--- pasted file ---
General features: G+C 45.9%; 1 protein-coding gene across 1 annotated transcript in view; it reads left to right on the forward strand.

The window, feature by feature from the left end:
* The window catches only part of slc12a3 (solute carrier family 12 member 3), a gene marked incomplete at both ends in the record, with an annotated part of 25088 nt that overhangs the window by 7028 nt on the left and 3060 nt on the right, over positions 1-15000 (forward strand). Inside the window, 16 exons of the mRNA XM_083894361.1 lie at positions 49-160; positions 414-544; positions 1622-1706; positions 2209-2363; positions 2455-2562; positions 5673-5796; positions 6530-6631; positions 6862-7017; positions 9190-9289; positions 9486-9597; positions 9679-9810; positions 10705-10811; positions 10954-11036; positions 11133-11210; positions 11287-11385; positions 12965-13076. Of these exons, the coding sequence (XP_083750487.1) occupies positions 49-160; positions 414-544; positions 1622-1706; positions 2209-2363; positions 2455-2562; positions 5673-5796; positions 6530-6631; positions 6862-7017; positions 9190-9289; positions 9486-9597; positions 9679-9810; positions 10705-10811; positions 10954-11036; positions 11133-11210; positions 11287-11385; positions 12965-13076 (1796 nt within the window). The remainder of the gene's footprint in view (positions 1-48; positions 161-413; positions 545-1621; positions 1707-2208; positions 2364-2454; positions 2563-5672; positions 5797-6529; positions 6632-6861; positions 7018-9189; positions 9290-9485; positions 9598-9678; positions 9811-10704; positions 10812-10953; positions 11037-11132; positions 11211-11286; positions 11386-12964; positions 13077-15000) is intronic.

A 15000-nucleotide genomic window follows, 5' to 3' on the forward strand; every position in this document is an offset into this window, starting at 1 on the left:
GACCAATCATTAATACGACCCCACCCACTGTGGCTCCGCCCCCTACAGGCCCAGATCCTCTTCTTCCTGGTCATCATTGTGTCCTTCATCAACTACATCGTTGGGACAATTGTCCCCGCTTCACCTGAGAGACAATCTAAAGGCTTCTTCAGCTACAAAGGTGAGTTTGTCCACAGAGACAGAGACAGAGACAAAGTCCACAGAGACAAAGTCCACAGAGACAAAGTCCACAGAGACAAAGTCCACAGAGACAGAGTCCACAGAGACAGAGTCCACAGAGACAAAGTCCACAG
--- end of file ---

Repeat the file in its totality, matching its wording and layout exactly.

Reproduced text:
General features: G+C 45.9%; 1 protein-coding gene across 1 annotated transcript in view; it reads left to right on the forward strand.

The window, feature by feature from the left end:
* The window catches only part of slc12a3 (solute carrier family 12 member 3), a gene marked incomplete at both ends in the record, with an annotated part of 25088 nt that overhangs the window by 7028 nt on the left and 3060 nt on the right, over positions 1-15000 (forward strand). Inside the window, 16 exons of the mRNA XM_083894361.1 lie at positions 49-160; positions 414-544; positions 1622-1706; positions 2209-2363; positions 2455-2562; positions 5673-5796; positions 6530-6631; positions 6862-7017; positions 9190-9289; positions 9486-9597; positions 9679-9810; positions 10705-10811; positions 10954-11036; positions 11133-11210; positions 11287-11385; positions 12965-13076. Of these exons, the coding sequence (XP_083750487.1) occupies positions 49-160; positions 414-544; positions 1622-1706; positions 2209-2363; positions 2455-2562; positions 5673-5796; positions 6530-6631; positions 6862-7017; positions 9190-9289; positions 9486-9597; positions 9679-9810; positions 10705-10811; positions 10954-11036; positions 11133-11210; positions 11287-11385; positions 12965-13076 (1796 nt within the window). The remainder of the gene's footprint in view (positions 1-48; positions 161-413; positions 545-1621; positions 1707-2208; positions 2364-2454; positions 2563-5672; positions 5797-6529; positions 6632-6861; positions 7018-9189; positions 9290-9485; positions 9598-9678; positions 9811-10704; positions 10812-10953; positions 11037-11132; positions 11211-11286; positions 11386-12964; positions 13077-15000) is intronic.

A 15000-nucleotide genomic window follows, 5' to 3' on the forward strand; every position in this document is an offset into this window, starting at 1 on the left:
GACCAATCATTAATACGACCCCACCCACTGTGGCTCCGCCCCCTACAGGCCCAGATCCTCTTCTTCCTGGTCATCATTGTGTCCTTCATCAACTACATCGTTGGGACAATTGTCCCCGCTTCACCTGAGAGACAATCTAAAGGCTTCTTCAGCTACAAAGGTGAGTTTGTCCACAGAGACAGAGACAGAGACAAAGTCCACAGAGACAAAGTCCACAGAGACAAAGTCCACAGAGACAAAGTCCACAGAGACAGAGTCCACAGAGACAGAGTCCACAGAGACAAAGTCCACAG